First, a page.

NIGHT TWO is here in brilliant, heart stopping TECHNICOLOR.
31 Nights of Horror VII, Night 2: Suspiria (1977)
Three sentence review:
The Suspiria remake (in theaters November 2nd) received jaw-dropping reactions after its debut at this year’s Fantastic Fest – but we’re not here to discuss that one, we’re here to discuss Dario Argento’s original witchy acid trip. If you’ve never seen 1977’s Suspiria – and you should – just imagine a Lisa Frank folder but with lots of blood spatters and one of the cute, big-eyed tiger cubs eating the heart of a ballet dancer. It is a visually stunning, grisly experience much like how I imagine skipping through a stable of colorful, shrieking unicorn skeletons might feel.
31 Nights of Horror V, Night 20: Jeepers Creepers 2
More than three sentence review:
I think that when the original Jeepers Creepers came out I laughed it off because I couldn’t get past the silly name and the connection to the even sillier song. Fifteen years later, I feel like the “The Creeper” is now a legitimate and recognizable horror villain a la Jason and Freddy. Tonight’s review, however, is about the sequel which I personally like even more than the first installment. It’s what any iconic horror killer needs in a sequel – lots of teenagers and a high body count. Jeepers Creepers is a darker movie that took itself too seriously, and the sequel is the scary yet entertaining popcorn movie we all deserved. Yes, the sequel is definitely better. I would guess that in the future – hell, probably even now – people will remember the sequel that took place entirely on a school bus more than they remember the first movie.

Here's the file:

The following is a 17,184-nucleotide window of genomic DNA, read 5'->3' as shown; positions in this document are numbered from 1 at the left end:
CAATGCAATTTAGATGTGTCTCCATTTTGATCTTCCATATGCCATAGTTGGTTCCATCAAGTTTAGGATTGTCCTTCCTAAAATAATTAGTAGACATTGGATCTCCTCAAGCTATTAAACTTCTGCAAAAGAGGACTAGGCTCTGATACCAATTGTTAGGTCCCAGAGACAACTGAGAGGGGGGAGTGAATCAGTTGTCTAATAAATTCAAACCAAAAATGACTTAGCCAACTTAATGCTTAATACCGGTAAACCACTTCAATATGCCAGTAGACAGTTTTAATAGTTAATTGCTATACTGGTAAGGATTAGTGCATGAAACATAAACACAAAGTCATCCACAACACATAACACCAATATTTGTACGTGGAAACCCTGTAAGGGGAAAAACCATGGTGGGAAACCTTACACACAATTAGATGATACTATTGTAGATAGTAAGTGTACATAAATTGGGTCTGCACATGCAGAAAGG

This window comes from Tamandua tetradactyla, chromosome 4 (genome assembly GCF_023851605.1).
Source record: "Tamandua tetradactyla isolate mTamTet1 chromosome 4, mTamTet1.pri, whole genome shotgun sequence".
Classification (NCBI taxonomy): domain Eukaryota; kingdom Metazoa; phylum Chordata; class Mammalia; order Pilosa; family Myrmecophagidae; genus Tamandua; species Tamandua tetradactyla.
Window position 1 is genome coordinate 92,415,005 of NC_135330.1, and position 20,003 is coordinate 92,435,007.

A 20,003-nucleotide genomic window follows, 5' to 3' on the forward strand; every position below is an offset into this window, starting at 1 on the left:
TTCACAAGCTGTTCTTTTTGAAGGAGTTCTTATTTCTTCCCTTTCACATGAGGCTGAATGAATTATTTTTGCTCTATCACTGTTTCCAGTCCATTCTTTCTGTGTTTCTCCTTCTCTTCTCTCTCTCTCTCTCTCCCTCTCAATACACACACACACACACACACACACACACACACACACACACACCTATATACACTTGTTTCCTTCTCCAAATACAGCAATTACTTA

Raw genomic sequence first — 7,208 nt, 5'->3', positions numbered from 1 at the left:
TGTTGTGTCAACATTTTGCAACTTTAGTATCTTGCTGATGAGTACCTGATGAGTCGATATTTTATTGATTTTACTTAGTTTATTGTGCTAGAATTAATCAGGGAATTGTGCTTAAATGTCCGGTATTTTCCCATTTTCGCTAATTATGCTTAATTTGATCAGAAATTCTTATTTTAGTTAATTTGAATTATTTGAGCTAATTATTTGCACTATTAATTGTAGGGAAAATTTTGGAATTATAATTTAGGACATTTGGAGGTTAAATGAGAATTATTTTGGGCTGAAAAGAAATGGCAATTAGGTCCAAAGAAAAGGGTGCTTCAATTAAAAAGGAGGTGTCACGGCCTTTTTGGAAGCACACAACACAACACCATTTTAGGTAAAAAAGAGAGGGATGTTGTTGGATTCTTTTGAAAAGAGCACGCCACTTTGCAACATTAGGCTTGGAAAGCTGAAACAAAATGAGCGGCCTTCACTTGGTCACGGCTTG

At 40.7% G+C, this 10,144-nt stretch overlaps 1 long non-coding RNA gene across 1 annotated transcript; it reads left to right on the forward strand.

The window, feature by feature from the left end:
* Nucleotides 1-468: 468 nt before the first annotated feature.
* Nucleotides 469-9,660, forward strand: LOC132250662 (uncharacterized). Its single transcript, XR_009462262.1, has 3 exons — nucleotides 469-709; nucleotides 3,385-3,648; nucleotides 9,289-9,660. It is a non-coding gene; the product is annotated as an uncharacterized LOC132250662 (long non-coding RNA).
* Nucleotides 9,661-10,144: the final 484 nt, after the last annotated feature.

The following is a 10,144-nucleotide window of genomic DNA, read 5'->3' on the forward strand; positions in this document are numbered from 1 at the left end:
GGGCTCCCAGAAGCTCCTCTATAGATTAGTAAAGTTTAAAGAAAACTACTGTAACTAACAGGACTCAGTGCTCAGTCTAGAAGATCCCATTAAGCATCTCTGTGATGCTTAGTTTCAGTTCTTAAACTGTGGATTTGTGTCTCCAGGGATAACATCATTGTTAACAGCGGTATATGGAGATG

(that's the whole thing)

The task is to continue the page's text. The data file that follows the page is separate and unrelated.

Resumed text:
All Hitchcock films are scavenger hunts of symbolism and macguffins, but The Birds is the Gospel of effectively using sound in horror. Bernard Hermann was hired as the composer but he didn’t write any music for the film, rather Hitchcock asked him to focus on incorporating noises and strategic silence that make the birds more menacing and the scenario more dire. Alfred Hitchcock’s films are idolized, but the director himself was a bit of a Norman Bates who had various phobias (eggs, policemen, his mother, etc.) and creepily obsessed over the blonde leads in his films, including Tippi Hedren from The Birds.